The Power Of Introverts In A World That Can’t Stop Talking

a51b3c4d37e0f56feab0c51fbee9e83d.jpgQuiet: The Power Of Introverts In A World That Can’t Stop Talking was the first book I read in 2017. It was such a wonderful and incredibly relatable book that had me nodding throughout. After watching Susan Cain’s Ted talk on the power of introverts, it gave me a sense of reassurance and a wider perspective of what it means to be an introvert. The way she touched on many areas of being an introvert, being a highly sensitive person and interacting with introverts and extroverts, makes us aware that introverts and extroverts simply act, learn, work, socialise and live in different ways. A third to a half of people are introverts.

I thought the chapter where Cain talks about culture was intriguing. In Asian culture, we tend to have a more introvert approach to many aspects of life, where as in American culture, they tend to have a more extroverted approach. In terms of parties and social gathering, it made me flash back to a memory of when I joined my co workers for drinks after work. I ended up leaving after 15 minutes, after having a sip of half of my drink. Not that this happens often, but it was this desperate need to have my own space once I felt overstimulated with the loud music and crowded voices.

It’s not that I don’t love to socialise. It’s the conversations and environment that ultimately makes a difference. Most gatherings consist of surface leveled, easy conversations. These type of conversation tend to drain my energy batteries, whereas deep meaningful conversations make me feel engaged. Cain writes that there is no evidence that introverts or extroverts out perform one another. Both are capable of achieving a high standard, however the method of an extrovert is often applauded, even if it may not be the best. We tend to listen to the loud person in the group who is more talkative, however they may not always necessarily have the best ideas.

In the past, when I worked in an open office, it made me perform poorly. I couldn’t concentrate, and felt distracted with the phone rings, voices talking and the pauses when someone needed to ask me a question. As Cain mentions, there are extraordinary introverts who have contributed invaluably to society in their life including Rosa Parks, Chopin, Gandhi and Steve Wozniak. In terms of friendship, many introverts tend to have a small group of close and intimate friends.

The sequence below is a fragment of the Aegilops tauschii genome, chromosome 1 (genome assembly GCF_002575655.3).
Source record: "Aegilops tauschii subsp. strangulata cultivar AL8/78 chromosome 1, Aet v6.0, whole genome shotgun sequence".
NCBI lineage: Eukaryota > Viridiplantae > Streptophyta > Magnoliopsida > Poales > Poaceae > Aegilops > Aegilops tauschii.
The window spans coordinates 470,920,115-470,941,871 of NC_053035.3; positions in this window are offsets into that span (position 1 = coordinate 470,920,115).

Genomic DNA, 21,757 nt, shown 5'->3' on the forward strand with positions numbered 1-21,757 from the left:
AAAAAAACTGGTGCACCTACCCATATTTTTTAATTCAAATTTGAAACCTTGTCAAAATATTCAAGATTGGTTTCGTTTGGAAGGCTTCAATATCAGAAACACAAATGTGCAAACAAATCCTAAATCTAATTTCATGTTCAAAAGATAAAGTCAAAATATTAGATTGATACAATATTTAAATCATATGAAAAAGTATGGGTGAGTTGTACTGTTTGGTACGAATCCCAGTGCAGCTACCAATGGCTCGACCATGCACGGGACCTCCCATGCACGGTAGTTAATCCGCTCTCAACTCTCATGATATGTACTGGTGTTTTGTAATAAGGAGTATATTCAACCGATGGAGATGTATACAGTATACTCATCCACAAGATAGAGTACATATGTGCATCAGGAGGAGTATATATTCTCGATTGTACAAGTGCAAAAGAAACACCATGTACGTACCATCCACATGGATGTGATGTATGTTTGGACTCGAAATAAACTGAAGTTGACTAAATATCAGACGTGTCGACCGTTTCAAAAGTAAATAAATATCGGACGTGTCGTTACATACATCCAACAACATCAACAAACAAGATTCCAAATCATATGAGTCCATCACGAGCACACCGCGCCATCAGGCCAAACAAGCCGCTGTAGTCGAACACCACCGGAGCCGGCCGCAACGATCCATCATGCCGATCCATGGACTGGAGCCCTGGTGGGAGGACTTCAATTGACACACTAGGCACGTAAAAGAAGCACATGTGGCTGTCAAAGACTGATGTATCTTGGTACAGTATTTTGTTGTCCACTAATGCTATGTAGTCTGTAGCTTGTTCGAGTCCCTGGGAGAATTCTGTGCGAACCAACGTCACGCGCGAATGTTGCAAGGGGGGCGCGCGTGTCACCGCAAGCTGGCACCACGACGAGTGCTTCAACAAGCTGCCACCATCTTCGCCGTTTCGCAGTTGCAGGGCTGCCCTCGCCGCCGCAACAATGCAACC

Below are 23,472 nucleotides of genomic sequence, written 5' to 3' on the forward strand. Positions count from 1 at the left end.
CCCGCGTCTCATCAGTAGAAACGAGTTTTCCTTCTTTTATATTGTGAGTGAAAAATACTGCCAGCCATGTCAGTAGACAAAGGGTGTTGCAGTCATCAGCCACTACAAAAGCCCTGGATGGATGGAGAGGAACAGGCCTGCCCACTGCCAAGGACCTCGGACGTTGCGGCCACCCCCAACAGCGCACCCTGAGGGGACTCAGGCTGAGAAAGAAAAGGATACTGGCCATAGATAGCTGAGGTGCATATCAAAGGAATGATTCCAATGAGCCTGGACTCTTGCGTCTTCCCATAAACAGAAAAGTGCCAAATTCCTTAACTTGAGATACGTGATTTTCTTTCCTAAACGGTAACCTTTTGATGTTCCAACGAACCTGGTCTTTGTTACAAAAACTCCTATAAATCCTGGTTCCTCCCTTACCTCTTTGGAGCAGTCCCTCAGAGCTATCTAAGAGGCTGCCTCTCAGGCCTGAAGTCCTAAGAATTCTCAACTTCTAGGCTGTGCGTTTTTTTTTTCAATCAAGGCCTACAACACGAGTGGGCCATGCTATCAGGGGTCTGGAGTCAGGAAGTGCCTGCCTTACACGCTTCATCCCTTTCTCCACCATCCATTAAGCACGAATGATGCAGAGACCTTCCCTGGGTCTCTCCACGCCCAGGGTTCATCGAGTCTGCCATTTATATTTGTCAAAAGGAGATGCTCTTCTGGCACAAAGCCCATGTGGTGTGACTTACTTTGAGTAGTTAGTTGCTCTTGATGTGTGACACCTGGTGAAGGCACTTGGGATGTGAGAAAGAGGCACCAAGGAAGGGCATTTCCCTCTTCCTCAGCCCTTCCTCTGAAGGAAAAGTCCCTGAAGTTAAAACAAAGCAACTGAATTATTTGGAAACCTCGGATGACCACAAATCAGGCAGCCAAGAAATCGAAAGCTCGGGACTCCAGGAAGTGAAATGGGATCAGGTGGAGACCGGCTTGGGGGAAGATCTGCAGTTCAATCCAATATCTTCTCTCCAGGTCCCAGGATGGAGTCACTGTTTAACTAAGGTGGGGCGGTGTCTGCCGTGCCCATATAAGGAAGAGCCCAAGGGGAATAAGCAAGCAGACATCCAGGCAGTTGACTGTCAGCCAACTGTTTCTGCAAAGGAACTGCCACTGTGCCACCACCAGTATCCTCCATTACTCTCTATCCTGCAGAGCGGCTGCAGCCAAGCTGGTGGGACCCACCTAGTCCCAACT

The book really expresses how we need a world of introverts and extroverts. Both are a compliment to one another, and both are important in our society. Cain touches on the point that there is a need for introverts to be able to work at their best by providing them with suitable environments and communication methods. In a world where extroverts are praised, the introverts have a world of thoughts and ideas to contribute to the world. Never underestimate someones abilities, just because we cannot see it. Every individual has the ability to make a big or small change in the world.

Art by Monica Barengo

8 thoughts on “The Power Of Introverts In A World That Can’t Stop Talking

  1. Susan Cain is a fantastic writer and “Quiet” is easily one of my favorite books. The world needs both introverts and extroverts, but some cultures do praise one over the other more. It’s fascinating to read cultural comparisons of introversion vs. extroversion. Living in the United States, extroversion is more praised, which can cause negative situations for introverts, even by other introverts. It’s all about finding that balance and understanding of what extroverts and introverts thrive and excel on.

Leave a Reply

Fill in your details below or click an icon to log in:

WordPress.com Logo

You are commenting using your WordPress.com account. Log Out / Change )

Twitter picture

You are commenting using your Twitter account. Log Out / Change )

Facebook photo

You are commenting using your Facebook account. Log Out / Change )

Google+ photo

You are commenting using your Google+ account. Log Out / Change )

Connecting to %s